As a creative person it is almost easier to tap into this nordic mindest from a distance. History is full of good examples of how iconic Norwegians in the past did their best work away from home; The writer Henrik Ibsen wrote on universal topics with a strong Norwegian tone while living in Italy, Edvard Munch’s melancholic force defined expressionism while living in Berlin — yet he simply couldn’t be from anywhere but this country. And of course there is Edvard Grieg, who took a lot of inspiration directly from folk music. His music always felt particularly resonant in our ears growing up. With such strong figures and influences defining what it is to be a Norwegian, it becomes part of what you are. Our darker, melancholic streak definitely harks back to these early influences. We feel connected to all that, which is why we thought returning home for this project was a very natural step."
Morten Harket stresses the fact how crucial it was to have arranger/producer Lars Horntveth on board as a catalyst and fearlessly driving force behind the scenes: “He confronted our music by presenting completely new arrangements, also taking out ‘untouchable’ parts, which easily came across as being disrespectful. I say this as a compliment, by the way... And of course we hated it! But we also needed it! This was exactly what we had asked of him. We needed someone who would boldly question everything that we stood for as a band — someone who could stand up to us. Of course it led to shouting matches. It’s part of the creative process. Lars deserves the credit for bringing the band closer together than we have been for a very long time.”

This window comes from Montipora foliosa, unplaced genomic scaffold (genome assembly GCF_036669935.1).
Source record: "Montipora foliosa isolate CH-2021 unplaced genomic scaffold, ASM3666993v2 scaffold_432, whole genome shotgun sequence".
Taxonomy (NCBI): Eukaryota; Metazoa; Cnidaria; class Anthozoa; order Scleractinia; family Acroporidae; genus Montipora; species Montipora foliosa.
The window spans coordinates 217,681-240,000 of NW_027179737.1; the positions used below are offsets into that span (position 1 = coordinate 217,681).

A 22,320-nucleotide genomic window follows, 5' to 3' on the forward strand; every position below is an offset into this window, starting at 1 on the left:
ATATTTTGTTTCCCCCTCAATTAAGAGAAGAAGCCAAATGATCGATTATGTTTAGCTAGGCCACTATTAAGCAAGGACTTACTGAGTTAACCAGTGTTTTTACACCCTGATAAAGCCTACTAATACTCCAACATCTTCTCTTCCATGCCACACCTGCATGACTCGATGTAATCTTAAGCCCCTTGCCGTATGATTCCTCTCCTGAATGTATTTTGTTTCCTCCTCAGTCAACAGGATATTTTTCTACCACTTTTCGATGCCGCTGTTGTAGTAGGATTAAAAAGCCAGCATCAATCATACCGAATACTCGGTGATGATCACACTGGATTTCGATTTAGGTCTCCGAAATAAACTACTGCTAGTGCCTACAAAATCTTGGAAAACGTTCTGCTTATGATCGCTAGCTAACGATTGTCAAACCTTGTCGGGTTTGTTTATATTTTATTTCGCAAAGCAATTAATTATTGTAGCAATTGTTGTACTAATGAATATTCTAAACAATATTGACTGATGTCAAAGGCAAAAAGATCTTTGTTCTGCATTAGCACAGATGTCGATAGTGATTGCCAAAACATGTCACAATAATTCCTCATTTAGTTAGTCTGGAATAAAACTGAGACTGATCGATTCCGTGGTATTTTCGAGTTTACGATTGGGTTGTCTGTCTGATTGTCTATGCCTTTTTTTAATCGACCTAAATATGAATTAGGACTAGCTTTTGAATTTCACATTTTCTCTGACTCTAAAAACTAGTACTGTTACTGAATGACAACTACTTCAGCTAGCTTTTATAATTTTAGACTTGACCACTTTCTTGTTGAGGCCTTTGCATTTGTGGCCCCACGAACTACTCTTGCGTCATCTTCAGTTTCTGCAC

For the MTV Unplugged shows, a-ha played 17 songs in completely new arrangements as well as two new songs and two cover versions on vintage acoustic instruments, accompanied by a backing band featuring Karl Oluf Wennerberg on drums, Even Ormestad on acoustic bass, Morten Qvenild on piano and various acoustic keyboards, Lars Horntveth on multiple instruments and Madeleine Ossum on violin and vocals, Tove Margrethe Erikstad on cello and Emilie Heldal Lidsheim on viola and backing vocals. Furthermore, a total of four guest stars served as duet partners for Morten Harket. Most notably, Echo & The Bunnymen’s Ian McCulloch had been invited by Magne Furuholmen to sing “Scoundrel Days” and Ian’s very own “The Killing Moon” on the first of the two shows. On the second night, a-ha were joined by Alison Moyet of Yazoo fame to duet with Morten on “Summer Moved On”. Highasakite’s Ingrid Helene Håvik guested on “The Sun Always Shines on TV” on both nights, while, last but not least, American singer Lissie did the same on “I’ve Been Losing You”.
“In the cacophonic world of popular music, with its high-impact effects and productions, the music is often somewhat lost as it ends up being premeditated.” Morten Harket addresses the subject of subtlety: “The world of pop is a world where everything always has to be more than anything else.”
Attending the concerts and the last full day of the rehearsals, you could tell that the whole group and especially Morten did indeed try to reveal the soul of each and every song performed. During the last run-through on the day before the first night the band took things extremely seriously. Songs were started, stopped and deconstructed. Discussions between Morten and the group as well as with the recording engineers dealt with the tiniest details of sound, cohesiveness and attitude. As a result, the two shows benefited profoundly, both in terms of microstructure (the new arrangements reveal so much of the songs’ essences), as well as in that the overall dramaturgic arc of the concerts, which steadily built towards a climax that would astound even the most dedicated follower of the group. During the encore, a-ha would play — “as usual” — their first and biggest hit to date, “Take On Me”. But an unexpected chord change in the chorus and the skeletal arrangement not only allowed a new perspective on the song’s lyrics, it also left the audience with tears in their eyes.